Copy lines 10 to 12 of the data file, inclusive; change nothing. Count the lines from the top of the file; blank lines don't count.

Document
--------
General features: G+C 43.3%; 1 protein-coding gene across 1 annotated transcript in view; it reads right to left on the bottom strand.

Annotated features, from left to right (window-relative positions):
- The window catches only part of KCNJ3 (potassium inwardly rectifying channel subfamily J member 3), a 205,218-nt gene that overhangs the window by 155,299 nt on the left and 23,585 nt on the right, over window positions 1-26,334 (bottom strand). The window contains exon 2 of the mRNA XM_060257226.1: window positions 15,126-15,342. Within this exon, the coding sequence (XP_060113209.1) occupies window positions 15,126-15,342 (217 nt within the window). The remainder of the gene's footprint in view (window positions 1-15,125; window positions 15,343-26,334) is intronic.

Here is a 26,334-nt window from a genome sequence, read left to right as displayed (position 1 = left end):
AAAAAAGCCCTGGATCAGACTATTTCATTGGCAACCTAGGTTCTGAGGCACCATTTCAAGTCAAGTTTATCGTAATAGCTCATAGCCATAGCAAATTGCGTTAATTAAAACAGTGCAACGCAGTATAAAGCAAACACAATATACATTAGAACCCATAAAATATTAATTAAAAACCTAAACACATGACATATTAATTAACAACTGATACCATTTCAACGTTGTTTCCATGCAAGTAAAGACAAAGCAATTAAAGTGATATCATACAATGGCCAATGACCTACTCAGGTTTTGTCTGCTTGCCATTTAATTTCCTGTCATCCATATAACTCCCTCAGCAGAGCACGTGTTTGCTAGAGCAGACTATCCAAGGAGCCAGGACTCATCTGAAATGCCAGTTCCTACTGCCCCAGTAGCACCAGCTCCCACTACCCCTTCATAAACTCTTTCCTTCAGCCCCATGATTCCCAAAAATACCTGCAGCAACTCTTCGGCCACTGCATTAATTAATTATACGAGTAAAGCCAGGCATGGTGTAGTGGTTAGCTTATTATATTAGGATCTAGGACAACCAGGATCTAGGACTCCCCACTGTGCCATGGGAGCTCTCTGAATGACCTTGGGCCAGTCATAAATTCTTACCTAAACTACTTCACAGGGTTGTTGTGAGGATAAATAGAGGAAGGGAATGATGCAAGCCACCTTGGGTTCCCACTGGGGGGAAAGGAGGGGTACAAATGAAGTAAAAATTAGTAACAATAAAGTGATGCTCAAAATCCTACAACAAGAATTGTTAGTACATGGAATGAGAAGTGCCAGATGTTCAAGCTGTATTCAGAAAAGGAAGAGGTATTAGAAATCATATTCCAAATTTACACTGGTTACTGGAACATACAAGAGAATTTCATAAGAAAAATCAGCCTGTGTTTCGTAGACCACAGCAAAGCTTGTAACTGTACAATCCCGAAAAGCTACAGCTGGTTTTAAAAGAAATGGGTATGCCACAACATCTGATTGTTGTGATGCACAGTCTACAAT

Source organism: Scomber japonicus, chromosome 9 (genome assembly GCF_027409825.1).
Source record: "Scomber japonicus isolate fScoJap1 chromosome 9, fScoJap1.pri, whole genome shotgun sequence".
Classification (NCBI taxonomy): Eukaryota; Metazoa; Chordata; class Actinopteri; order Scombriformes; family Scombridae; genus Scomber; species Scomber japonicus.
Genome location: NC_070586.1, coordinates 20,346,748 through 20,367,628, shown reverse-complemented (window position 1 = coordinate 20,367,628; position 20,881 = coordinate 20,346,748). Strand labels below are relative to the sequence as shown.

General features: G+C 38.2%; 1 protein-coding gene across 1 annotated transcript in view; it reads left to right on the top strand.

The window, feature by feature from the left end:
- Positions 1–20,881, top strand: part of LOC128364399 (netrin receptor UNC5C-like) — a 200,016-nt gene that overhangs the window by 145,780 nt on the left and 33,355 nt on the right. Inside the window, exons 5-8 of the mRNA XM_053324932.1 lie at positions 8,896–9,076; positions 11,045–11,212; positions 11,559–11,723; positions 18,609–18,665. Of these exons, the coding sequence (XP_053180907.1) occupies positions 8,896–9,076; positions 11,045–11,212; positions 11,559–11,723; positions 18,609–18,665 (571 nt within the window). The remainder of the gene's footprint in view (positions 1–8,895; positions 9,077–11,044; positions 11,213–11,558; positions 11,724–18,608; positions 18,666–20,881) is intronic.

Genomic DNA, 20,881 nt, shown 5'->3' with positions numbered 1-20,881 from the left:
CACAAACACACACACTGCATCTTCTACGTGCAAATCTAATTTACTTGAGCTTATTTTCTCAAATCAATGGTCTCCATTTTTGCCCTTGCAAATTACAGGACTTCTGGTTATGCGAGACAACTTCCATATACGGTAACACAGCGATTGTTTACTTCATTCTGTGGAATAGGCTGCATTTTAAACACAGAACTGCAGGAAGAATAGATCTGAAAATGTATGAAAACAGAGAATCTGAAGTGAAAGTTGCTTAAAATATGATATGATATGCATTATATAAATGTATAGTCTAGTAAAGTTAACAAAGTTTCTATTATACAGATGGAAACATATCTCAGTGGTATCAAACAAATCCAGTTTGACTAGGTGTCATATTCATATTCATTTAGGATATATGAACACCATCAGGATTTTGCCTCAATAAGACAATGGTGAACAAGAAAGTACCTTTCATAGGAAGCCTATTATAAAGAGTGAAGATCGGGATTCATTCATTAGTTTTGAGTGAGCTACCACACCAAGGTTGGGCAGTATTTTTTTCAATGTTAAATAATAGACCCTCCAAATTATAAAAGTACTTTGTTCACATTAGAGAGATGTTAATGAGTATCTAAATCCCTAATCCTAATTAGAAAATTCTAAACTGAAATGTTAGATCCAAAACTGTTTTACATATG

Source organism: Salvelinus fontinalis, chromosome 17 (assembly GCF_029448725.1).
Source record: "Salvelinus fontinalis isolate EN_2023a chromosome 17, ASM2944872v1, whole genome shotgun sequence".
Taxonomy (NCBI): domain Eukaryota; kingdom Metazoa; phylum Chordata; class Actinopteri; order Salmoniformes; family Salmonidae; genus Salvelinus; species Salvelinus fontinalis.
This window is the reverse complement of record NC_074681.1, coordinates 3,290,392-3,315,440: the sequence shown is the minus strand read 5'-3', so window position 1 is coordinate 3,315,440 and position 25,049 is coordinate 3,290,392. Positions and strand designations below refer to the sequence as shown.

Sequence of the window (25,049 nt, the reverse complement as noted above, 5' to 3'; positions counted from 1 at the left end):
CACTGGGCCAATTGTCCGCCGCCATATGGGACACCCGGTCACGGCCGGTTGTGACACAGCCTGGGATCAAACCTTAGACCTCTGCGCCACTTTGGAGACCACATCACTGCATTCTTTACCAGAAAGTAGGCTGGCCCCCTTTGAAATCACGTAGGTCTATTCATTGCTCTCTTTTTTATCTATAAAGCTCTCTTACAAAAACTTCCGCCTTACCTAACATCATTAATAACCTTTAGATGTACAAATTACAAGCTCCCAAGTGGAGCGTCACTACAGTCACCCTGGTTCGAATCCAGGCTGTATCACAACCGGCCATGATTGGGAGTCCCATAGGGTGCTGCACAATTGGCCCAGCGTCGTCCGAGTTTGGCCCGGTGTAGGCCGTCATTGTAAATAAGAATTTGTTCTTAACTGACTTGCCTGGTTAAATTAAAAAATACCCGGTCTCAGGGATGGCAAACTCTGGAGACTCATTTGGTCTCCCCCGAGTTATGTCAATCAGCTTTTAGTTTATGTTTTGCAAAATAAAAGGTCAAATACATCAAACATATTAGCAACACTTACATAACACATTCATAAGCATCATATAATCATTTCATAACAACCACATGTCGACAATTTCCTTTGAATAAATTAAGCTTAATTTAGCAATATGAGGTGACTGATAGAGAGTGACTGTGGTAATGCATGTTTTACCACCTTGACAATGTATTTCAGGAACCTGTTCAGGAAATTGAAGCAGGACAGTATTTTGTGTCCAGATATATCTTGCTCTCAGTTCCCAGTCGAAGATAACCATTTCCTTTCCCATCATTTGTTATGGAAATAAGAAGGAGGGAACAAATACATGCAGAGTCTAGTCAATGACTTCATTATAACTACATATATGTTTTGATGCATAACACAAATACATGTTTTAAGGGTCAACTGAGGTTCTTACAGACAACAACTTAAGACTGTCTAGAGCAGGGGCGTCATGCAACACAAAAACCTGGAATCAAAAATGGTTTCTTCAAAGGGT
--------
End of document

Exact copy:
General features: G+C 38.2%; 1 protein-coding gene across 1 annotated transcript in view; it reads left to right on the top strand.

The window, feature by feature from the left end:
- Positions 1–20,881, top strand: part of LOC128364399 (netrin receptor UNC5C-like) — a 200,016-nt gene that overhangs the window by 145,780 nt on the left and 33,355 nt on the right. Inside the window, exons 5-8 of the mRNA XM_053324932.1 lie at positions 8,896–9,076; positions 11,045–11,212; positions 11,559–11,723; positions 18,609–18,665. Of these exons, the coding sequence (XP_053180907.1) occupies positions 8,896–9,076; positions 11,045–11,212; positions 11,559–11,723; positions 18,609–18,665 (571 nt within the window). The remainder of the gene's footprint in view (positions 1–8,895; positions 9,077–11,044; positions 11,213–11,558; positions 11,724–18,608; positions 18,666–20,881) is intronic.